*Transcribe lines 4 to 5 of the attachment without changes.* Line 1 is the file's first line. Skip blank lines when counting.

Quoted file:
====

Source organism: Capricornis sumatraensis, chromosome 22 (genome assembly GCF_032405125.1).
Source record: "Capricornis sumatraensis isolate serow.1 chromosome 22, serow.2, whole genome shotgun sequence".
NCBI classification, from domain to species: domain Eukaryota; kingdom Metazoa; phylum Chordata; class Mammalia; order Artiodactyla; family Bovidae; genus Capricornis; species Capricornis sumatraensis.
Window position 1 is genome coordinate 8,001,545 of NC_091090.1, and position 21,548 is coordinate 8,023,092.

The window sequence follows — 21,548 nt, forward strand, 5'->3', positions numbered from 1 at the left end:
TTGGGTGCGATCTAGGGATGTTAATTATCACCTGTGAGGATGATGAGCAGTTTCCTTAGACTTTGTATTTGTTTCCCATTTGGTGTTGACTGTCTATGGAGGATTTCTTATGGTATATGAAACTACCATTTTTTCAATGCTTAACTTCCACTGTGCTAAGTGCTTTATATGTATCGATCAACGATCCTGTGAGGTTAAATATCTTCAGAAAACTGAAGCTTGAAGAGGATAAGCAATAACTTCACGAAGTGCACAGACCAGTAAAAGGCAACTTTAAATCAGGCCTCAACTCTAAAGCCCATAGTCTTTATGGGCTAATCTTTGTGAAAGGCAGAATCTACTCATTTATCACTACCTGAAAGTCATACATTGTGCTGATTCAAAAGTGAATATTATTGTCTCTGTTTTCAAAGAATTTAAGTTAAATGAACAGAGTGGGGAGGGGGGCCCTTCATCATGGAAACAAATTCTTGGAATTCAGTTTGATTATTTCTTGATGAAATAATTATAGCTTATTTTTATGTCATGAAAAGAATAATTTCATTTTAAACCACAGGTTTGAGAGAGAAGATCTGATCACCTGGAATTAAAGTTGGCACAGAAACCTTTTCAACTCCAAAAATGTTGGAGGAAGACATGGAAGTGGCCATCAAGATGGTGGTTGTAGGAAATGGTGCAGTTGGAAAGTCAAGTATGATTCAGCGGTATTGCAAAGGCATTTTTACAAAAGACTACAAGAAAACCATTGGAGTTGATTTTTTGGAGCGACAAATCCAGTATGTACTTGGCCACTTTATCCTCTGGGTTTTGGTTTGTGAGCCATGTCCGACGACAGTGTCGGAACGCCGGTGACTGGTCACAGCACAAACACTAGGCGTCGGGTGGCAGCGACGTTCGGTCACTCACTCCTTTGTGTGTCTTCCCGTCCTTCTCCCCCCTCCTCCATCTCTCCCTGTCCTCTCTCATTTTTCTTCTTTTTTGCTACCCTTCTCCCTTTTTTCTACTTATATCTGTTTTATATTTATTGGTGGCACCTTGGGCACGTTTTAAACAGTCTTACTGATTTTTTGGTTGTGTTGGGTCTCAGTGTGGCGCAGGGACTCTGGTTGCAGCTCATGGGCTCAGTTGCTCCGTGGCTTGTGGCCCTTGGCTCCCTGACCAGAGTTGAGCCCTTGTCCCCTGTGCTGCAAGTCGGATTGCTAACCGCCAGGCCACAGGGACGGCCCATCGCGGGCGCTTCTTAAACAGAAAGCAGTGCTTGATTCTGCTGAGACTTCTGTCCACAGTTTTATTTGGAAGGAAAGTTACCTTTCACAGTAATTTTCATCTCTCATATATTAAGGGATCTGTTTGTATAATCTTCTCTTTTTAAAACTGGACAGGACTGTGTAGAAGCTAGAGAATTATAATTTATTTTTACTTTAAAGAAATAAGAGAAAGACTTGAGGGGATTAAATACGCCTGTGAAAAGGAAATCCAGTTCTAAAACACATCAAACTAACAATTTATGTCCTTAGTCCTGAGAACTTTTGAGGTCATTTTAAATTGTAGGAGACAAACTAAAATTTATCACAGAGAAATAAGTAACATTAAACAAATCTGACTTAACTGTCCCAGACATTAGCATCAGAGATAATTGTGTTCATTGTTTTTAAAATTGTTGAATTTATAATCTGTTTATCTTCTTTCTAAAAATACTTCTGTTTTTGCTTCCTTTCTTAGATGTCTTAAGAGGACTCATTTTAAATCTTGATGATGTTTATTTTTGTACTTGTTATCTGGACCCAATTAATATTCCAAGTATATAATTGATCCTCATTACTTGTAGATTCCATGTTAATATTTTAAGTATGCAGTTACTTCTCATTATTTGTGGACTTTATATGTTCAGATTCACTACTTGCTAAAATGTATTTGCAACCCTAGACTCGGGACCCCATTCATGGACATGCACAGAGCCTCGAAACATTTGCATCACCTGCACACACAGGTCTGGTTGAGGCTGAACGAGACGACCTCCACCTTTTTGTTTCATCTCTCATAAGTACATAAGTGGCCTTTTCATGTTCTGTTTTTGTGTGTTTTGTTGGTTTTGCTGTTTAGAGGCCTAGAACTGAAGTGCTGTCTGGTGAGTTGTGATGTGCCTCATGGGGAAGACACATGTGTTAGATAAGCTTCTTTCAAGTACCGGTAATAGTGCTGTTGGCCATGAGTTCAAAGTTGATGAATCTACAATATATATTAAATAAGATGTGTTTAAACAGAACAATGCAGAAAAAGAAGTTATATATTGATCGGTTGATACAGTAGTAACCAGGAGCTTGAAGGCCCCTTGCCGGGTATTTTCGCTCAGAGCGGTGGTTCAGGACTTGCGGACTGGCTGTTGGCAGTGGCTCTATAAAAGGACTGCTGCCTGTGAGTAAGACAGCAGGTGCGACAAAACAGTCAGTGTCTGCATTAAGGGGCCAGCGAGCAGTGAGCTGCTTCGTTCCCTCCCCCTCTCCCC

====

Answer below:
Window position 1 is genome coordinate 8,001,545 of NC_091090.1, and position 21,548 is coordinate 8,023,092.

The window sequence follows — 21,548 nt, forward strand, 5'->3', positions numbered from 1 at the left end: